Might Rangers really land top prospect?
Seattle has edge with stadium and weather, but it’s a close contest
What makes Shohei Ohtani the top prospect in baseball and why might he want to play for the Texas Rangers? Tim Cowlishaw explains.
If I were Shohei Ohtani — and clearly I’m not, he hits left-handed — I would put the Rangers No. 2 on my wish list. And maybe, just maybe, with a little Texas arm-twisting, I would see my way to bump them up to No. 1.
First things first. Who is Shohei Ohtani?
He’s the big prize in free agency this offseason. I mean, if you want pitching, you can always pay former Cub Jake Arrieta $150 million for six years. Sure he’s 32 next season,
with a declining fastball and innings total and rising ERA the last two seasons. But there’s not much else out there.
That brings us to Ohtani, a 23-year-old right-handed power pitcher from the Nippon Ham Fighters, the team that produced Yu Darvish. In 82 starts in Japan, Ohtani was 42-15 with a 2.52 ERA and a higher strikeout ratio than Darvish. Darvish had the better ERA (1.99), but Ohtani is a young pitching prize every team has coveted.
Oh, yeah, there’s that other thing. He’s a great hitter. Not like a Madison Bumgarner great hitter for a pitcher. In roughly the equivalent of two MLB seasons (1,035 at-bats), Ohtani has delivered 48 home runs with 166 RBIS, had an overall .358 on-base and .500 slugging percentage.
So you get a top-of-the-rotation pitcher and a DH who swings like Dodgers Rookie of the Year Cody Bellinger. Mind you, I did not say he will hit like Bellinger. It’s ridiculous to say someone who is going to spend a substantial time pitching will hit 39 home runs, as Bellinger did.
But do yourself a favor and Google “Cody Bellinger
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swing” and “Shohei Ohtani swing” and, while you may see differences, you will see a pair of lean 6-4 hitters with a smooth, powerful stroke.
Obviously, no one has pitched and hit regularly in the majors for about a century, so Ohtani is frequently and unfairly called Japan’s Babe Ruth. He’s not going to be that.
Exactly how does he rest his arm and then throw between starts while being on the lineup card every day in a 162-game season? No one knows.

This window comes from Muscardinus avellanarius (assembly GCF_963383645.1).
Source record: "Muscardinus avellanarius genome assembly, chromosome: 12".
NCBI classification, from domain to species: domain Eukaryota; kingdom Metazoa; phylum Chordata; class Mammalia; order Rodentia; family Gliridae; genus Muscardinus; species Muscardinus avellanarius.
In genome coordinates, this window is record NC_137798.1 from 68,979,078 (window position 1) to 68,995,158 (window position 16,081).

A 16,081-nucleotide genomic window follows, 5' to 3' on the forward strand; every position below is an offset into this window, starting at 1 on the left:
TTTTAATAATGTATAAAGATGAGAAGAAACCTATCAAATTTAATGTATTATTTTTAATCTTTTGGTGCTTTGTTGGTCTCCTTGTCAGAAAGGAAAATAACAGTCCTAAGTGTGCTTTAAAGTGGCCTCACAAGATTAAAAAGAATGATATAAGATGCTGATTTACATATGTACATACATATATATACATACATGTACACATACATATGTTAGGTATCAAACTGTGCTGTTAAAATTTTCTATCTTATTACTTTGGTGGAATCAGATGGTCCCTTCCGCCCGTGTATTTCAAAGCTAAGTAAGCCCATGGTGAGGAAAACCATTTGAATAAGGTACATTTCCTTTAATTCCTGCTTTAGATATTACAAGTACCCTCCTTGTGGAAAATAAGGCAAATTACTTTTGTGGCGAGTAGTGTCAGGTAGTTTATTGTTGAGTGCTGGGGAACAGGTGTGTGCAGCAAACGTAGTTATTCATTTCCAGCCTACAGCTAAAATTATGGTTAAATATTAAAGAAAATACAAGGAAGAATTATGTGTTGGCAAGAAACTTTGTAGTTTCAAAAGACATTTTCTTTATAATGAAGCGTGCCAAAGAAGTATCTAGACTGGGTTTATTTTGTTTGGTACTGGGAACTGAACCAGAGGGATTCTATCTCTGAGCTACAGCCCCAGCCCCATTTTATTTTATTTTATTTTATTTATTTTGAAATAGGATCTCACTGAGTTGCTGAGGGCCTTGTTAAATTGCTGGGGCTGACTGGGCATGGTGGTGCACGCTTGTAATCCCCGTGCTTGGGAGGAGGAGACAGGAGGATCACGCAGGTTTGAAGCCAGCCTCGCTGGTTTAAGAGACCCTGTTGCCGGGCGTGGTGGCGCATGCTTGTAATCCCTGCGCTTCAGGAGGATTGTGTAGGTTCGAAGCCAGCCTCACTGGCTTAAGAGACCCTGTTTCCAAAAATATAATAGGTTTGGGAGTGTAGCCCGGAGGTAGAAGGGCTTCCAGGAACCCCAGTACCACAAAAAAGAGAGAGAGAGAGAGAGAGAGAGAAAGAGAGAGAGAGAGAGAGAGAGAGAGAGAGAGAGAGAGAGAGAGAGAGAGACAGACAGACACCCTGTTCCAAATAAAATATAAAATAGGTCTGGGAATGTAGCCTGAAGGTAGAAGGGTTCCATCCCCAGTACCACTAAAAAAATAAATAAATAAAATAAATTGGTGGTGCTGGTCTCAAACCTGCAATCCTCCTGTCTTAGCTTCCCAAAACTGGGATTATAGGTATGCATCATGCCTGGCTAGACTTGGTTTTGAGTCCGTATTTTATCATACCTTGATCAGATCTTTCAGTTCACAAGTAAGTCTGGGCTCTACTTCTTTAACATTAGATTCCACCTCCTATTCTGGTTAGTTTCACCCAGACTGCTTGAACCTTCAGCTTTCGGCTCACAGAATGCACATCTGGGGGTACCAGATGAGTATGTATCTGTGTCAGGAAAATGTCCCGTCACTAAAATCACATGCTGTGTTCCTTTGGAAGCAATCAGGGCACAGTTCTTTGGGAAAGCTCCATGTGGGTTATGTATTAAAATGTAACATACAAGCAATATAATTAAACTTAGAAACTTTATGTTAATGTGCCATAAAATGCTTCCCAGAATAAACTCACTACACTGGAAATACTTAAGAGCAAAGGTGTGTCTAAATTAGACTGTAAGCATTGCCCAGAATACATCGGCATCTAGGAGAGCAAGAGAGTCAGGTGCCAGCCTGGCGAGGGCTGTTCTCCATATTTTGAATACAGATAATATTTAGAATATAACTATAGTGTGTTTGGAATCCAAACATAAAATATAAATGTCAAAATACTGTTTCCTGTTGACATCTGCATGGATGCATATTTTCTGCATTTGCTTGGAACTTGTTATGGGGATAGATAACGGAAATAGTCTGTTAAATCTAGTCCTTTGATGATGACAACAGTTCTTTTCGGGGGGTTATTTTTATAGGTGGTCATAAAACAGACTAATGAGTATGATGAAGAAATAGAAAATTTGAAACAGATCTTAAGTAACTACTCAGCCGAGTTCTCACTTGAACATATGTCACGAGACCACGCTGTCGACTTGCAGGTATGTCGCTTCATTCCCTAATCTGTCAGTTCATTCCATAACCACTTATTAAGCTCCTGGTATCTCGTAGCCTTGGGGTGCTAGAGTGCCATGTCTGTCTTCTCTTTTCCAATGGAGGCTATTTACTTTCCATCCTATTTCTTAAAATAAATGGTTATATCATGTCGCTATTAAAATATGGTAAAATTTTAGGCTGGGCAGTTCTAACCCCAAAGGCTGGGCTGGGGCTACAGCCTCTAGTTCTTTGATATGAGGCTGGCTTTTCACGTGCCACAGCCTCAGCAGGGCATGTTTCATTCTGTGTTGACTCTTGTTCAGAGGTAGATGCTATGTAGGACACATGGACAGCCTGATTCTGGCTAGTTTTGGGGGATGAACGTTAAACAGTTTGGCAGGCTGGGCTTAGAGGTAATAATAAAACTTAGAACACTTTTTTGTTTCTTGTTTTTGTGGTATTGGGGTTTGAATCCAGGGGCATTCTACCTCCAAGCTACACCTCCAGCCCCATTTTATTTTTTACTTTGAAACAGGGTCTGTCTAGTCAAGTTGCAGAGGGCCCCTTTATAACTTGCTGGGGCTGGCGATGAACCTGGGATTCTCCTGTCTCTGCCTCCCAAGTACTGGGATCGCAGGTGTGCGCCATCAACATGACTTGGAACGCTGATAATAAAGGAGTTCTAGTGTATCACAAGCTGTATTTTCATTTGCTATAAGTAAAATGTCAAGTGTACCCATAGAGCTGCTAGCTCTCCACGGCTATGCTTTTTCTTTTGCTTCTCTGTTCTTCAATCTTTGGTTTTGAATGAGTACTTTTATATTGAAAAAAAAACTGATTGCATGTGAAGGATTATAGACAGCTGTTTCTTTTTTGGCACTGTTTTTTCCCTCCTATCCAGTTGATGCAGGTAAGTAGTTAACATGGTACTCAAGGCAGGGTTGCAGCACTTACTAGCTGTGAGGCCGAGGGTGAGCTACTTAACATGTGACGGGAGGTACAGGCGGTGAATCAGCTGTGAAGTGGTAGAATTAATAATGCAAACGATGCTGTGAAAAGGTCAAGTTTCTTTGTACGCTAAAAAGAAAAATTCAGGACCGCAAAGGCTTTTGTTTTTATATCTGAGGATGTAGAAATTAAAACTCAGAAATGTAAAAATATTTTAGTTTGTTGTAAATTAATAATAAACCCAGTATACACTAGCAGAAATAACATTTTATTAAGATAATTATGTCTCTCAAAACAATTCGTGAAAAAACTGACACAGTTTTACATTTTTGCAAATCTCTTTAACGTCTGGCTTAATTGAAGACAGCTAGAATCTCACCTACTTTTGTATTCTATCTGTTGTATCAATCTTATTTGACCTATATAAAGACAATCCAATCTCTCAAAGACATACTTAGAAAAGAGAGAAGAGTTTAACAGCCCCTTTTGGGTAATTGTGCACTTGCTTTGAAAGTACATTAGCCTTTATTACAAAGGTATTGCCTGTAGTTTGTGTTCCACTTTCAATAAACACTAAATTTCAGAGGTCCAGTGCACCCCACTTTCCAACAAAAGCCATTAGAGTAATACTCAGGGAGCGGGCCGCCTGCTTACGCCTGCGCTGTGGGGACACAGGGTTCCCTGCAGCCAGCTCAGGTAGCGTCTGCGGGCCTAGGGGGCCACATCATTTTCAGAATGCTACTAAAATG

But Ohtani is this winter’s big fish, and this week he cut the number of teams he will meet with to seven. The Rangers made the cut and met with him Tuesday. The New York Yankees did not make it, leading GM Brian Cashman to say that Ohtani wants to play in a smaller market, which, of course, is
every other market, but it caused some erroneously to question his willingness to play on the big major league stage.
And that’s nonsense. He already has chosen to leave money on the table by coming here. He cannot receive a lavish first contract. Whoever lands him gets a bargain, especially right off the bat.
The Rangers had stashed the most international signing bonus money until a pair of trades pushed Seattle a few dollars past the Rangers. But we’re talking tens of thousands, not millions. It does not appear that money will be the deciding factor for Ohtani.
Here’s why I have the Rangers penciled in at No. 2. Four of the teams play in the National League — Los Angeles, San Diego, San Francisco and the Chicago Cubs. They can get as creative as
they want about getting him games in the outfield, but he didn’t play there every day in Japan, where the schedules
are shorter and pitchers work once a week.
So I’m scratching those four, leaving me (as Ohtani) with the Rangers, Angels and Mariners. I’m dropping the Angels because immobile Albert Pujols has years left on his contract and managed only six games at first base in 2017. The DH role seems filled.
That gets us to Texas and Seattle. As someone who is first and foremost a pitcher, I’m picking Seattle’s ballpark and weather over the Texas heat, even if that’s going to be a thing of the past in two years. Maybe the new park will be more pitcher-friendly, which I have to believe will be Ohtani’s major role, if not his only one, over time.
While the Darvish era ended poorly here, he was a very good pitcher who enjoyed his time in Texas. He presumably would give Ohtani, who grew up idolizing him, a glowing report on the D-FW area, the people, the organization.
Not so sure what he would say about manager Jeff Banister as things did not exactly go smoothly the last two years. But would that be a deal-breaker for Ohtani?
I doubt it but, as I said, I’m not him. He hits lefthanded.
And he makes a major decision in the next two weeks as to which team will believe it has upgraded at two spots with one inexpensive move.
Wfhfeiksflbgik4i!flk8bvh- an American League team for the chance to 4H on days when he isn’t pitching. That would leave three teams vying for his services: the Rangers, Angels and Mariners.